The world today needs more union and less schism. We must remember that there is a Greater Patriotism. Sometimes this truth is more clearly observed in wartime. During World War 11, when the fall of France was imminent, Churchill offered full political union to the French. Talking about Churchill's attitude to this whole question of international one-ness, there is an eloquent and revealing passage in that recent and fascinating book, "Harold Nicolson, Diaries and Letters, 1930-1939."

The date is June 14, 1939, three months before war broke out. Nicolson is attending a private dinner party in honour of Winston Churchill and the guests include the Walter Lippmanns. I will quote a few sentences:

"Winston is horrified by Lippmann saying that the American Ambassador, Joe Kennedy, has informed him that war was inevitable and that we should be licked. Winston is stirred by this defeatism into a magnificent oration. 'No, the Ambassador should not have spoken so, Mr. Lippmann; he should not have said that dreadful word. Yet supposing (as I do not for one moment suppose) that Mr. Kennedy were right in his tragic utterance, that I for one would willingly lay down my life in combat, rather than, in fear of defeat, surrender to the menaces of these most sinister men. It will then be for you, for the Americans, to preserve and maintain the great heritage of the English-speaking peoples. It will be for you to think imperially, which means to think always of something higher and more vast than one's own national interest."

In my opinion, the Queen of England (and Canada) expressed with unmatched eloquence the spirit that should prevail in matters of this kind when she said, during her visit to Quebec in 1964,

"The problems of today will founder in disorder if we do not know how to lighten them with fraternity and humanity. Let the dialogue continue and it will tend to unify all men of good faith. A dynamic state should not fear to reassess its political philosophy. That an agreement worked out a hundred years ago does not necessarily meet all the needs of the present should not necessarily be surprising."

Gentlemen, I am not advocating union with the U.S. That would be both premature and presumptuous. I have tried to paint a background for consideration of some of the aspects of our relationship with our great neighbour to the south. I have quoted extensively from persons with representative viewpoints who are all much more expert than I am. All I suggest is that the whole matter should be studied and discussed objectively. The report of a Committee headed by Walter Gordon is predictable. He has already written it. I would like to see men of the stature of Ambassadors Merchant and Heeney appointed and empowered to make another, deeper, more far-reaching study, with the possible result of coming up with a plan for partnership which could be implemented over, say, a generation, to the benefit of all and the detriment of none. Some day that little verse I quoted at the outset might be brought up to date, like this:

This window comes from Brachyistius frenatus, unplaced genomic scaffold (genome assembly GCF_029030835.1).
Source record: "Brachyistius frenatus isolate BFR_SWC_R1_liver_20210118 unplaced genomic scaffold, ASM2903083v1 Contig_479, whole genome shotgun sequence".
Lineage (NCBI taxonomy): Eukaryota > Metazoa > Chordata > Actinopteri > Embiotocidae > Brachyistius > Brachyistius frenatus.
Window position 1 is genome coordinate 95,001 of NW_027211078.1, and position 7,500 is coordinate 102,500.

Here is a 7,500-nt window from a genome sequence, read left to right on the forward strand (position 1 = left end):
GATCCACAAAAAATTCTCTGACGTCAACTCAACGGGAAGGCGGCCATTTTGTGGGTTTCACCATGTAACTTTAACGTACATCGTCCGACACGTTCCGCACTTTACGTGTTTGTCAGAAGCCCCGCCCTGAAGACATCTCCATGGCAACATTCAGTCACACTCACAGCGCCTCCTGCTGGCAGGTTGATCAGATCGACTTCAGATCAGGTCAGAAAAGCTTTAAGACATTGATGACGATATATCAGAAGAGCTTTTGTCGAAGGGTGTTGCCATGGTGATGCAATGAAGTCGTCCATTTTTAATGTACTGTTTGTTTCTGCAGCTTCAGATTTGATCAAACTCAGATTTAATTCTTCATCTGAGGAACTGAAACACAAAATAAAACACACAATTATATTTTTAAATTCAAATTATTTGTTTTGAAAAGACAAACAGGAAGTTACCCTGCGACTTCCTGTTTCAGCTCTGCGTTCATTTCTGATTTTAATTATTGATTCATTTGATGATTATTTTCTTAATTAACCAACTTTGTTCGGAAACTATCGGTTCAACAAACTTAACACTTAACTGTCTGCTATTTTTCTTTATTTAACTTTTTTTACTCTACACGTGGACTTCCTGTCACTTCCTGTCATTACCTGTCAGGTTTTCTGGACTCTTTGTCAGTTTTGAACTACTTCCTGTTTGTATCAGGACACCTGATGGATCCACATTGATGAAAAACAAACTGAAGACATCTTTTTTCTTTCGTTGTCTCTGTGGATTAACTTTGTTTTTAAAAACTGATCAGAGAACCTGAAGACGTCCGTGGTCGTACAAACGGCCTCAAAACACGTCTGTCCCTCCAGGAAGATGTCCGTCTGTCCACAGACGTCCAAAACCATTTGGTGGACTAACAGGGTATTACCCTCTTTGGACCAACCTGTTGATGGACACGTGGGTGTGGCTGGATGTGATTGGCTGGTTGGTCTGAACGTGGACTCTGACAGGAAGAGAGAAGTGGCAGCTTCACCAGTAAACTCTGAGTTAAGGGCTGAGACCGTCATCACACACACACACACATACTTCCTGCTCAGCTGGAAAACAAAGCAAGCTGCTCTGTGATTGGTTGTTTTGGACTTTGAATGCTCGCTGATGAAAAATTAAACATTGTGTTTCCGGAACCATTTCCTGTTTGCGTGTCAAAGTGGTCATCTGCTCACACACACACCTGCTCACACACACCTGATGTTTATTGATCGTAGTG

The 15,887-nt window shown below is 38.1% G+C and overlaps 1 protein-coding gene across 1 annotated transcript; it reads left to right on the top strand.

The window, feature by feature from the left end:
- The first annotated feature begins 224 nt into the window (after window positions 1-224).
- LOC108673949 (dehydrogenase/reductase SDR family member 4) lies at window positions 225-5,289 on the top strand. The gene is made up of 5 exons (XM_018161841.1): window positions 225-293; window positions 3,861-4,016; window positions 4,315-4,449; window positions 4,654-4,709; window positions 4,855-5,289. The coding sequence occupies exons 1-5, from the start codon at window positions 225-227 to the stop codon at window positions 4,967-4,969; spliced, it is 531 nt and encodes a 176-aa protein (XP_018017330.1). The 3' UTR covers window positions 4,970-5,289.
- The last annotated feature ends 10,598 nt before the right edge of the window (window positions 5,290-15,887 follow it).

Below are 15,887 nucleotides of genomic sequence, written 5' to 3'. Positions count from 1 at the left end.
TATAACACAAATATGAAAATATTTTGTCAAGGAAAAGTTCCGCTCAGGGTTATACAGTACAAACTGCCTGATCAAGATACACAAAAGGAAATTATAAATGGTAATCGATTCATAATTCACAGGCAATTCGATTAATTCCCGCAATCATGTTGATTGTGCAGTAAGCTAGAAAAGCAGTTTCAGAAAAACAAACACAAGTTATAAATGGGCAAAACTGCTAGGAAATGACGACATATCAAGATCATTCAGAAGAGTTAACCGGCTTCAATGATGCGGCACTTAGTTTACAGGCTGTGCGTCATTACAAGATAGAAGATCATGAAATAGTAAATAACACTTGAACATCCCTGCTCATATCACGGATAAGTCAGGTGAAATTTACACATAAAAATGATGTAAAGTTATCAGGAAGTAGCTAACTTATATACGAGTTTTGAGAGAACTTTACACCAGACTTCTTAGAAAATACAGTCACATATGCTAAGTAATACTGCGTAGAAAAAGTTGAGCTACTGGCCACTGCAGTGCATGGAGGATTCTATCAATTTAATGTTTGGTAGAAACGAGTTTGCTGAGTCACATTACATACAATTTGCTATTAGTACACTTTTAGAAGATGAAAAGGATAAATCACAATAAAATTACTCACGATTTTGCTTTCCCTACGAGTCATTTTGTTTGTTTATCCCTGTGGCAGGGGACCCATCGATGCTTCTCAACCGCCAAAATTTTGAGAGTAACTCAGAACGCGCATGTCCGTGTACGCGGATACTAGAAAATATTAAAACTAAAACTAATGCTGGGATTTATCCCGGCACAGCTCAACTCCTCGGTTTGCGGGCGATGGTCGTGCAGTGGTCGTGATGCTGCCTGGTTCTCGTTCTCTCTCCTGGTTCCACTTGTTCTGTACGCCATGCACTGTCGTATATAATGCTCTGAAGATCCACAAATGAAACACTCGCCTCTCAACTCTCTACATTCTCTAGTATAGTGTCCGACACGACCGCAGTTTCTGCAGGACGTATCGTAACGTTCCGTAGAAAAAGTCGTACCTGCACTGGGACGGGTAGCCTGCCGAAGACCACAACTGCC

"Three thousand miles of borderline, Nor toll nor custom post

On all this frontier neighbor-ground From east to western coast;

A universal currency -

A thought to stir the blood!

A living proof to all the world Of faith in brotherhood.

Thanks of the meeting were expressed Mr. Justice Alexander Stark.

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Neighbours Taken For Granted or Dr. Livingstone (Merchant) I Presume?

A discussion of "the relationship that exists between Canada and the United States, and the possibility of further strengthening the ties that bind our two great nations together." A review with extensive quotes from a book authored in part and edited by the Honourable Livingston T. Merchant entitled "Neighbours Taken for Granted." The purpose of the speaker to "whet your appetite for a fuller reading of his book." The book is a symposium and each of its chapters is written by a different contributor—three Canadians and three Americans. The subjects of the four chapters quoted are as follows: the story of the border that both unites and divides Canada and the U.S.; an explanation of Canada's sense of national destiny; the heart of the financial problem; an opposite view to that taken in the previous chapter. Some conclusions to be drawn with regard to the basic problems discussed. More quotes from other notables. Comments on American investment in Canada, political union, and nationalism. A look at the Treaty of Union of 1707 between Scotland and England. A suggestion by the speaker that the whole matter of the Canadian-American relationship should be studied and discussed objectively.